(Also, as far as I can tell, "become an expert yourself" is a bar that you, Eliezer, appear to have met in your own field(s), despite your lack of formal credentials.)
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[User Picture]From: reddragdiva
2013-01-05 11:40 pm (UTC)
Yeah. I've basically decided my argument-evaluator is likely quite stupid unless and until its results show definite good results of some sort, even aesthetic. Until then it's just being played by other people's superior simulations of me. Many of the stupidest things I've ever done have basically been because I was convinced of something that I later realised was utter tosh.
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[User Picture]From: Michael Wiebe
2013-01-06 01:53 am (UTC)
My first thought upon reading this was the LW post on "Reason as memetic immune disorder (http://lesswrong.com/lw/18b/reason_as_memetic_immune_disorder/)."

Edited at 2013-01-06 01:54 am (UTC)
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From: (Anonymous)
2013-01-06 04:00 pm (UTC)

Well, I'm quite glad that you came around to sanity.

A brief remark on the "Even the smartest people I know have a commendable tendency not to take certain ideas seriously. Bostrom's simulation argument, the anthropic doomsday argument, Pascal's Mugging - I've never heard anyone give a coherent argument against any of these, but I've also never met anyone who fully accepts them and lives life according to their implications."

That's because those arguments truly are of bullshit-grade reliability.

E.g. in the simulation argument, you make some very fishy assumptions - such as an assumption that probability of your existence is equal among all copies of 'something like you'. It would be highly likely to be wrong via a mere lack of reason why that would be so - but there's more - you should already start smelling the overpowering stench of bullshit because your conclusion depends on arbitrary and fuzzy choice.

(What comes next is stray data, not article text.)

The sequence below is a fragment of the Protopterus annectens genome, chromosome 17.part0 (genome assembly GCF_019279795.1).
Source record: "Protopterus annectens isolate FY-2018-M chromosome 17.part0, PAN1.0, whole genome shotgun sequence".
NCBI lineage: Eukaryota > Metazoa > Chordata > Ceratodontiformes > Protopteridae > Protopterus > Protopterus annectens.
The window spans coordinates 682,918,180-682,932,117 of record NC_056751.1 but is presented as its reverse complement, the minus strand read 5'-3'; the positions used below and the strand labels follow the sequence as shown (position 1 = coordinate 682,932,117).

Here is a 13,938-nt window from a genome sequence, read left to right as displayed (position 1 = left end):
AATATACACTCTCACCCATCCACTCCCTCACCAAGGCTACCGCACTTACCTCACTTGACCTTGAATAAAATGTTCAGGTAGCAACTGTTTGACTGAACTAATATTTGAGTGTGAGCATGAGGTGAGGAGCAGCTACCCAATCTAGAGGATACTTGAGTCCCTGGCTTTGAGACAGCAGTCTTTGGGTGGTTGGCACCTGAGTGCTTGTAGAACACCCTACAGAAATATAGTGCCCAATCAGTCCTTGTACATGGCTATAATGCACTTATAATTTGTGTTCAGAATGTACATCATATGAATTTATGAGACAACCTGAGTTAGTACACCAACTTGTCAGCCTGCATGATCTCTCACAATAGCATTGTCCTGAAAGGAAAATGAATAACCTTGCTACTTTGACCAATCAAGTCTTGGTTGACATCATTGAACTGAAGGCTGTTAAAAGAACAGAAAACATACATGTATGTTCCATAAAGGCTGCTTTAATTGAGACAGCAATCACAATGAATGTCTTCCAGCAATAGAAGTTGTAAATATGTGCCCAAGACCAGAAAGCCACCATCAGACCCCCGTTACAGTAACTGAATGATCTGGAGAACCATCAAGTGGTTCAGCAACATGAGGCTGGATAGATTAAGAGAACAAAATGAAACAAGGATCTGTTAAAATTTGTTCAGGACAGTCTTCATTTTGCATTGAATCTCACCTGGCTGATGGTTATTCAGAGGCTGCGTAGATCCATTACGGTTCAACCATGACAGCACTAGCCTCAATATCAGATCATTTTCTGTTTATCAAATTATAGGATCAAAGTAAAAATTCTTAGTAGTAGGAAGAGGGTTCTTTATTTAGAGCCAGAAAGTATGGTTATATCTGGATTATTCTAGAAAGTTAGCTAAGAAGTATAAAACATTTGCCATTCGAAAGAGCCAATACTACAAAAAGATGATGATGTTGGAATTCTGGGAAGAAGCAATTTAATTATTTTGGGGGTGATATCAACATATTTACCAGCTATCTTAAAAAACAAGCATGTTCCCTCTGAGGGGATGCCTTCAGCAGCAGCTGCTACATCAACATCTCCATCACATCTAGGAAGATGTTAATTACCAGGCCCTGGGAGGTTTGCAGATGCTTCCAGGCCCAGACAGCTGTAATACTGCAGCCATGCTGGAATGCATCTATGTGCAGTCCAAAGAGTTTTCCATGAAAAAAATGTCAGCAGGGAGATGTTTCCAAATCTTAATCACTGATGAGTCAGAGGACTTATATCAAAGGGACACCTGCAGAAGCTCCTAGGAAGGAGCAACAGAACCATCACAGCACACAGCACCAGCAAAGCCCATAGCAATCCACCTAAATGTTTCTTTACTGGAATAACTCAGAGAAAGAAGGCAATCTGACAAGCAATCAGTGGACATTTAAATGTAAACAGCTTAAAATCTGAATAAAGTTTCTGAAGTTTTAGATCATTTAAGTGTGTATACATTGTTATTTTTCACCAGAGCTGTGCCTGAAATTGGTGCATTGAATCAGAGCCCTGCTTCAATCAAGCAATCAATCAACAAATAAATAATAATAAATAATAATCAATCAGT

That is far more than sufficient argument to dismiss persuasiveness of simulation argument entirely.

But some people have poor understanding of what is required for dismissal, in the far mode. E.g. they require a persuasive argument in favour of some other set of assumptions. That puts bullshit at too much advantage.

The doomsday argument is even worse in this regard.

The problem with this is that often totally valid conclusions are explained by bullshitting, and due to the social vetting process, people tend to be exposed to a bunch of true conclusions supported by bullshit.
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[User Picture]From: Dmytry Lavrov
2013-01-07 11:21 am (UTC)

I wonder if you'd call not driving while intoxicated 'learned helplessness'

Taking ideas seriously while being ignorant and/or stupid is like driving while intoxicated. Nothing to be glad about. It is a bit difficult to ingrain into people - in their own minds, the drunks are sober...
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From: (Anonymous)
2013-02-18 08:38 pm (UTC)

Great Article

I had something of a similar idea quite recently, but I couldn't explain it so well and I didn't have a very good name for it.

I'd been convinced one way, and then the other way, and then back again by really good, solid arguments, much like yourself. There has to be a way of dealing with that situation that doesn't involve a mental roller coaster.
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From: (Anonymous)
2013-02-21 05:34 pm (UTC)
About the arguments...